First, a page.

Hemingway lives in Bend, Oregon, with his wife, Wendy. Together they have three adult sons and three granddaughters. He supports the Oregon Community Foundation and other civic organizations engaged in conservation and social services in Central Oregon.

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Posted Saturday, 21 December, 2019 by jorielov in #SaturdaysAreBookish, 19th Century, After the Canon, Blog Tour Host, Bookish Discussions, Christianity, Family Drama, Family Life, Historical Fiction, Historical Fiction Virtual Book Tours, Historical Romance, Inspired By Author OR Book, Jorie Loves A Story Features, Mother-Daughter Relationships, Pride & Prejudice Re-telling, Second Chance Love, Siblings, Sisters & the Bond Between Them, the Regency era, Women's Fiction, World Religions

A #blogmas #HarlequinHeartwarming Blog Book Tour | “The Christmas Kiss” (Back to Bluestone River series, Book Two) by Virginia McCullough

Posted Friday, 13 December, 2019 by jorielov , , , , 0 Comments

#blogmas 2019 badge created by Jorie in Canva.

Acquired Book By: I started hosting with Prism Book Tours at the end of [2017], having noticed the badge on Tressa’s blog (Wishful Endings) whilst I was visiting as we would partake in the same blog tours and/or book blogosphere memes. I had to put the memes on hold for several months (until I started to resume them (with Top Ten Tuesday) in January 2018). When I enquiried about hosting for Prism, I found I liked the niche of authors and stories they were featuring regularly. I am unsure how many books I’ll review for them as most are offered digitally rather than in print but this happily marks one of the blog tours where I could receive a print book for review purposes. Oft-times you’ll find Prism Book Tours alighting on my blog through the series of guest features and spotlights with notes I’ll be hosting on behalf of their authors.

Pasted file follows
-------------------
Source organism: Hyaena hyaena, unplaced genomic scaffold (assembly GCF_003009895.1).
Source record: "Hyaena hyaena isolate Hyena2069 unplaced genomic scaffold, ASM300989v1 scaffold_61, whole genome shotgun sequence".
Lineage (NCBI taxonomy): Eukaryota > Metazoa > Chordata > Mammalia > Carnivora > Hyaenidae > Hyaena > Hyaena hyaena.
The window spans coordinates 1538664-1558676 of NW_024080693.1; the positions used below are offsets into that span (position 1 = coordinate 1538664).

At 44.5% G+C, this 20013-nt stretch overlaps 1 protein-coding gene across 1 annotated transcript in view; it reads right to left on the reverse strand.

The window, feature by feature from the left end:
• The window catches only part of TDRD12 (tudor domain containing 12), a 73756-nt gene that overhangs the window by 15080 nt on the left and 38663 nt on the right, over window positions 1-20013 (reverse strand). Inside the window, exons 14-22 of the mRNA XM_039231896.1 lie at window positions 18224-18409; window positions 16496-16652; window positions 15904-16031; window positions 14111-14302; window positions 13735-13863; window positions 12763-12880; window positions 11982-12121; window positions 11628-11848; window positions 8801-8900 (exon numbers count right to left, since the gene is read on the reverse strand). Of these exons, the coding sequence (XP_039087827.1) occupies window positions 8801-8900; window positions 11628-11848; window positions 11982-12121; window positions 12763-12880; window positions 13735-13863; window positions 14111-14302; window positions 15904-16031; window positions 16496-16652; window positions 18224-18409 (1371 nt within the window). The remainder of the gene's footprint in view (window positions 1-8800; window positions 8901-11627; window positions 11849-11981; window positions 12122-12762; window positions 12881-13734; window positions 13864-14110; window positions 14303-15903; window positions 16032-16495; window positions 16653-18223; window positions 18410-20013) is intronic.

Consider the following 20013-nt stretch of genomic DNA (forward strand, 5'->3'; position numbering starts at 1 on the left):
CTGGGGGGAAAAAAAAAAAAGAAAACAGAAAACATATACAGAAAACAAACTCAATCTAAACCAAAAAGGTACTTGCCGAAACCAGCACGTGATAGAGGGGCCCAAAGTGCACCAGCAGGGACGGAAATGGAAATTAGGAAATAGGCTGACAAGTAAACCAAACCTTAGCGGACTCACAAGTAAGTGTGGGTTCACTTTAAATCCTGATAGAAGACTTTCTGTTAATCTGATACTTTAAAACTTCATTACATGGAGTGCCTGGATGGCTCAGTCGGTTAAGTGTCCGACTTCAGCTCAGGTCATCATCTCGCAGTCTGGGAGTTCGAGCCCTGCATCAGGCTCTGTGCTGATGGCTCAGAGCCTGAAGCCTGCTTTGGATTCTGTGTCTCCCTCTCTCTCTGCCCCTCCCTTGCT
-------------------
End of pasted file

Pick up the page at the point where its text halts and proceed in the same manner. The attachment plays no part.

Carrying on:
I received a complimentary copy of “The Christmas Kiss” direct from the author Virginia McCullough in exchange for an honest review. I did not receive compensation for my opinions or thoughts shared herein.

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Why I enjoy reading a Virginia McCullough
Harlequin Heartwarming novel:

Ruby is the kind of woman who likes to see the potential in life rather than the sour lemons that can upset your plans. She wouldn’t be the first to admit that losing a job she believed in struck her in the heart and was effectively difficult to re-group after due to how much of herself she put into the belief her job was one that had mattered. Instead, she put on the kind of brave face you hope will soak through you the longer you wear it and decides to re-settle into her hometowne of Bluestone River! This coming off the suggestions of her bestie Emma kept nudging her with photos of the open prairie grasses, the calming scenes of wildlife and the potential of what Ruby might find once she arrived. I think the key word there is how Ruby might find something she hadn’t planned to find and thereby, finding a new way forward when life felt like it was falling apart. That’s a sentiment I think most can relate too when things go south and you have to rebuild your life.